In publishing the letter, Ofgem and BEIS are seeking to understand what has stopped the development of coordinated transmission assets to date. Ofgem and BEIS intend to use the information gathered in order to capitalise on opportunities that will deliver benefits for consumers and the wider energy system, and to inform future policy development.
Any responses to the letter should be provided by 30 September 2020.
Reduced renewable energy costs forecast published by BEIS
BEIS has published a report which provides updated data on electricity generation costs for renewable energy assets, acknowledging that the understanding of such costs is crucial for informing policy decisions around net zero.
In part due to the reported update to the 'learning rate', which is the rate at which capital costs decrease, the report forecasts a decrease in capital costs over time as more plants are built due to increased technical and construction experience.
The analysis also explains that technological advancements, such as increases in individual turbine capacity, have driven down costs for offshore wind quicker than other renewable technologies. The report outlines that offshore wind projects which were commissioned in 2030 may supply electricity at an average cost of £47/MWh. This figure is less than half of the rate originally predicted in its 2016 analysis at £103/MWh.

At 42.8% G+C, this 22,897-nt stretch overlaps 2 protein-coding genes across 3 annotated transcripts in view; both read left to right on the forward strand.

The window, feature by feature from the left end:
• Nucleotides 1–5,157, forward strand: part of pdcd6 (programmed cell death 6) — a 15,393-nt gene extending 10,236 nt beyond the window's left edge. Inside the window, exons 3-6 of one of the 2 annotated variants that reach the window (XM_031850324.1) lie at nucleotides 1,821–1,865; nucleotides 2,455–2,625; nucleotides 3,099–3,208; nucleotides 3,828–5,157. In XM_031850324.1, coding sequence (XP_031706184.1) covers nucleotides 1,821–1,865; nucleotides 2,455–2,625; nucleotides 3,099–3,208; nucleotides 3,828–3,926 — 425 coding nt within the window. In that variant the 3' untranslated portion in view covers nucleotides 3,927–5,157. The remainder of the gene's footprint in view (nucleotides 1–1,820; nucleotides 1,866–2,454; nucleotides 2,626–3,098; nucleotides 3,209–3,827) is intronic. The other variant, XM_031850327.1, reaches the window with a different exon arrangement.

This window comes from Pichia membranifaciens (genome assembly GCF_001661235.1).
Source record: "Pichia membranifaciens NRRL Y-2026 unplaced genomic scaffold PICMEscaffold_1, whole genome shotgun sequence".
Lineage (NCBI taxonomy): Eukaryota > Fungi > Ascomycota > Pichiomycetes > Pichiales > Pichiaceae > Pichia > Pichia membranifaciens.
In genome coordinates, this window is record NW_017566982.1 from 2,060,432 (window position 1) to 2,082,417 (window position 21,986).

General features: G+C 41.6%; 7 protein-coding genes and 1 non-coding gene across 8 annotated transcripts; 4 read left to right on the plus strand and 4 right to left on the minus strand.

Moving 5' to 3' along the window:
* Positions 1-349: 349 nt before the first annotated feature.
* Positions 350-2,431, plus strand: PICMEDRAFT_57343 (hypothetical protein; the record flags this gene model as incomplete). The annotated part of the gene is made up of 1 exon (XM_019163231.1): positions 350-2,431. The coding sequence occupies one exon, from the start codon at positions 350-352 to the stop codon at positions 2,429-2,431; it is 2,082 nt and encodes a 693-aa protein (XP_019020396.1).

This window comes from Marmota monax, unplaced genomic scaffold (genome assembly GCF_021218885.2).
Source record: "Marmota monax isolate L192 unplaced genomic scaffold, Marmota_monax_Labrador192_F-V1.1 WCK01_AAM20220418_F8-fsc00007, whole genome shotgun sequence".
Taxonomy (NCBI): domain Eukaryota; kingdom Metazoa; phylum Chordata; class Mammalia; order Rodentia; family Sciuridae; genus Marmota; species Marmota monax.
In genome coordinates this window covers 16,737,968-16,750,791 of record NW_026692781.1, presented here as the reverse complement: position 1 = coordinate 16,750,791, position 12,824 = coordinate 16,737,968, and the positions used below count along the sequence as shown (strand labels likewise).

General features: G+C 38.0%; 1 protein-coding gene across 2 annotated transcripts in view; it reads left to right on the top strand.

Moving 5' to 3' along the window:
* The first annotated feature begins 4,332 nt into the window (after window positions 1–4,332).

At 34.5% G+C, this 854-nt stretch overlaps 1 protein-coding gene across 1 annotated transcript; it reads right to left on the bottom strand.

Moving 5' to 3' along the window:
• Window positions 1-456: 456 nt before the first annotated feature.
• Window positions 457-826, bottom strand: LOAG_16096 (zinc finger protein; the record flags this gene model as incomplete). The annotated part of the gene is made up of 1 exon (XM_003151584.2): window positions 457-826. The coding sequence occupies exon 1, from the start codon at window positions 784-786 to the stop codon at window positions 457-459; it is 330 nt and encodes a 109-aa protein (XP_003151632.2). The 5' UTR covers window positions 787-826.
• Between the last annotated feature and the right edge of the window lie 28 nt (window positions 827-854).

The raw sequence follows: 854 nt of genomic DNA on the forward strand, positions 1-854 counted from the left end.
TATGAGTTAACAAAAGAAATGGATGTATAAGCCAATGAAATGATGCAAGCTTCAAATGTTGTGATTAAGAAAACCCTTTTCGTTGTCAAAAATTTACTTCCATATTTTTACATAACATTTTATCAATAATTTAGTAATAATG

The report notes that the analysis does not account for potential effects of the Covid-19 pandemic on electricity generation costs.
Scottish government to inject £20m into low carbon heat in fast tracked fund
The Scottish government has announced the launch of a new £20 million grant scheme, the Social Housing Net Zero Heat Fund, with the aim of accelerating the installation of low carbon heating solutions in residential properties across Scotland.
The Fund, which is part of the Scottish government's Low Carbon Infrastructure Transition Programme, will provide grant funding as well as partial match loan funding to cover the installation of heat pumps and connections to existing heat networks. It will also support the installation of thermal storage, battery storage and solar panels.